Høre stavkyrkje Cultural Heritage

  • Photo: Dag Nordsveen

  • Photo: Dag Nordsveen

  • Photo: Thor Østbye

  • Photo: Dag Nordsveen

  • Photo: Dag Nordsveen

Essential info

  • Destination Valdres
  • Season January–December

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About Høre stavkyrkje

An unusual runic inscription at the pulpit shows that Høre Stave Church dates back to around 1179. However, the oldest coin found under the church floor is from around 1100, and the church may have replaced an older smaller-sized church. The story behind the runic inscriptions is exiting. According to legend, King Sverre passed through Valdres in 1177 on the run from Magnus Erlingsson. Elling, the Kvie Lendmann (feudatory), had joined King Sverre in his fight against King Magnus and his father the earl Erling Skakke. When Erling fell in the battle at Kalvskinnet in Nidaros (Trondheim), Elling and his brother Audun decided to build Høre Stave Church as the runic inscriptions says: "In the summer of which the brothers Elling and Audun cut (timber) to this church, Erling fell in Nidaros.

Høre Stave Church is rich in dragon and lion wood carvings from the Medieval Ages, and among these are two beautiful portals, belonging to the chief of woodcarving in Norway from this period. What used to be the ridge turret, is today the entrance to the graveyard. A censer from Medieval Ages hangs in the choir.

Gyda from Kvie, the church's neighbouring farm, was the daughter of the petty king Eirik of Hordaland. She was the one who prompted Harald Hårfagre to unite Norway into one kingdom towards the end of the 800s. Brought up at Kvie, a manor farm in Valdres, she made Harald promise not to cut his hair or shave until he had unified the country. Initially, she turned down the king's proposal of marriage, but when he had done what she asked, Gyda married King Harald.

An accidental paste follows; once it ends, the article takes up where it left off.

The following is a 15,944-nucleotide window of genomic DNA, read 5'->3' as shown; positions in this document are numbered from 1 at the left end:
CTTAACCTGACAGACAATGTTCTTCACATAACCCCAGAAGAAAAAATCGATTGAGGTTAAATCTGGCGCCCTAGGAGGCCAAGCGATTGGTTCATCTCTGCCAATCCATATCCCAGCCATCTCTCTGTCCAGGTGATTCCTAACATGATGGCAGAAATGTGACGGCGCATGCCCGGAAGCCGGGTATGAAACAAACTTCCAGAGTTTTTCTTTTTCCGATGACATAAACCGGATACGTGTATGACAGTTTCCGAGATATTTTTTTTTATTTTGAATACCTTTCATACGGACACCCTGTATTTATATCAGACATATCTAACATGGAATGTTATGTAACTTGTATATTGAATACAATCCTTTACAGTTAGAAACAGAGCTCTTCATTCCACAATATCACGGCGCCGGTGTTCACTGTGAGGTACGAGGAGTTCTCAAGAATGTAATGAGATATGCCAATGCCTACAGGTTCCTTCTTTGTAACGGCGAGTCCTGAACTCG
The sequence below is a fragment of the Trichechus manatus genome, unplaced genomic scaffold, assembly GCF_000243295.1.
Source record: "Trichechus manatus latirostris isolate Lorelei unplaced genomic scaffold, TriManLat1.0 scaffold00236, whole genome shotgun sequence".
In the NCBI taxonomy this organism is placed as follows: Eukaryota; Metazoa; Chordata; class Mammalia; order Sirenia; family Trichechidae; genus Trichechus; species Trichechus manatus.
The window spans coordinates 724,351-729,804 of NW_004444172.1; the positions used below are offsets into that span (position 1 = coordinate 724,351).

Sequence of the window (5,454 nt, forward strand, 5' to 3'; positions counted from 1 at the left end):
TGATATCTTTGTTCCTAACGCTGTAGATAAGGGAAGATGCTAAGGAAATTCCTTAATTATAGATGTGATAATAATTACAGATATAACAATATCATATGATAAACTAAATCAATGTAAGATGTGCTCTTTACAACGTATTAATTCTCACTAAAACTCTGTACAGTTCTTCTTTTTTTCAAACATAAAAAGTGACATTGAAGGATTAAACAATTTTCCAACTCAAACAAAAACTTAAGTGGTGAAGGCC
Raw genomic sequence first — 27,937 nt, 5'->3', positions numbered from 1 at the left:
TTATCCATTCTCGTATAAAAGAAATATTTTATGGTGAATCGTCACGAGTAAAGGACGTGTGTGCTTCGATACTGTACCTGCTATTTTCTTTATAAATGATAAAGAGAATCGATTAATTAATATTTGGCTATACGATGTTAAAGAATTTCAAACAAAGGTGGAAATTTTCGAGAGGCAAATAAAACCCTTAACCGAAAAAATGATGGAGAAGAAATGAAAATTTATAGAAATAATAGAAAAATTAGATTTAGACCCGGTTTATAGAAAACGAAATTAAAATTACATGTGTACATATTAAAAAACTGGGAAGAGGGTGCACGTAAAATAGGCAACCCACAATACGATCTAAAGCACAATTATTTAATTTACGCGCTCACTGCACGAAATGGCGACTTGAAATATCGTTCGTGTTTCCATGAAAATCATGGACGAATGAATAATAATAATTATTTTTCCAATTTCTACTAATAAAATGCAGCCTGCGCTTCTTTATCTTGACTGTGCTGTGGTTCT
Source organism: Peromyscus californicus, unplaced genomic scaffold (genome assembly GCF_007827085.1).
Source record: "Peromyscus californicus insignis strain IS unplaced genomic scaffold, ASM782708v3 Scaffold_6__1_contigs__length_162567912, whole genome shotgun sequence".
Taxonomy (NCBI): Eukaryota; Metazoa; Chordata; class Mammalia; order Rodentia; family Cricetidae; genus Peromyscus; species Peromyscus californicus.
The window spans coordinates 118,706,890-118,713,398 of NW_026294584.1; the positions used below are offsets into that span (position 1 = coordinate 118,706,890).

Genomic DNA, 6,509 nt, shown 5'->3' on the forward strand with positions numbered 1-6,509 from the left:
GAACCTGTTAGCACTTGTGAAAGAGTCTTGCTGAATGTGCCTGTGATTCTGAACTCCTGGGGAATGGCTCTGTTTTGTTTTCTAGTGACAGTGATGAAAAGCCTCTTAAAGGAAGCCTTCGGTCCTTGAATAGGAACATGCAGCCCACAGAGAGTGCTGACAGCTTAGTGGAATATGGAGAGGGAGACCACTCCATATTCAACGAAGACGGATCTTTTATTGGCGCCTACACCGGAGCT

The church stood virtually unchanged for 1822, when it was rebuilt in the same manner as Lomen and Hegge. The choir was built new, the semicircular apse behind the altar were removed, the church was extended to the west, and the walls of the nave moved out to the hallways to expand the church. Externally it is perhaps less reminiscent of the original church, but inside emerges spell work clearly showing the original church size.

Getting there by car:
Follow E16 westwards from Fagernes and 1.5 km beyond Ryfoss. Here, take the county road 293. After 2 km you see the church. Parking on the upper side of the church.

The stave churches in Valdres
In Norway, the period most often referred to as medieval times is the era from the christening of the country, starting with the battle at Stiklestad in 1030, to the Reformation in 1537. During this period, Norway was a Catholic country. The first churches that were built had no foundation, and poles and boards were dug directly into the ground. After a while, the woodwork would start to rot from underneath, and the churches had to be replaced. The building technique, which was common in Northern Europe and Russia, was developed further and improved until the style we today consider as typical Norwegian was achieved. In Norway, one of the most important improvements was to raise the walls from the ground and place them on waterproof foundation logs known as "syllstokkar". The churches became more resilient, and due the combination of this new technique, the climate and excellent building materials, many of them are still standing today. It was during the period from 1150 to the Black Death in 1350, the new building technique was developed. Historically, we know that there have been 18 stave churches in Valdres. Still we have 6 of Norways 28 stave churches.

The old pilgrim route from Hedalen Stave Church to the St.Thomas Church at Filefjell has now been reopened and way-marked. Walking the approx.162 km long route will take 7-8 days. The road leads past the stave churches in Hedalen, Reinli, Lomen, Høre and Øye, as well as the stone churches from medieval times in Ulnes, Mo and Slidre. You can join organized tours each summer, or walk by yourself.

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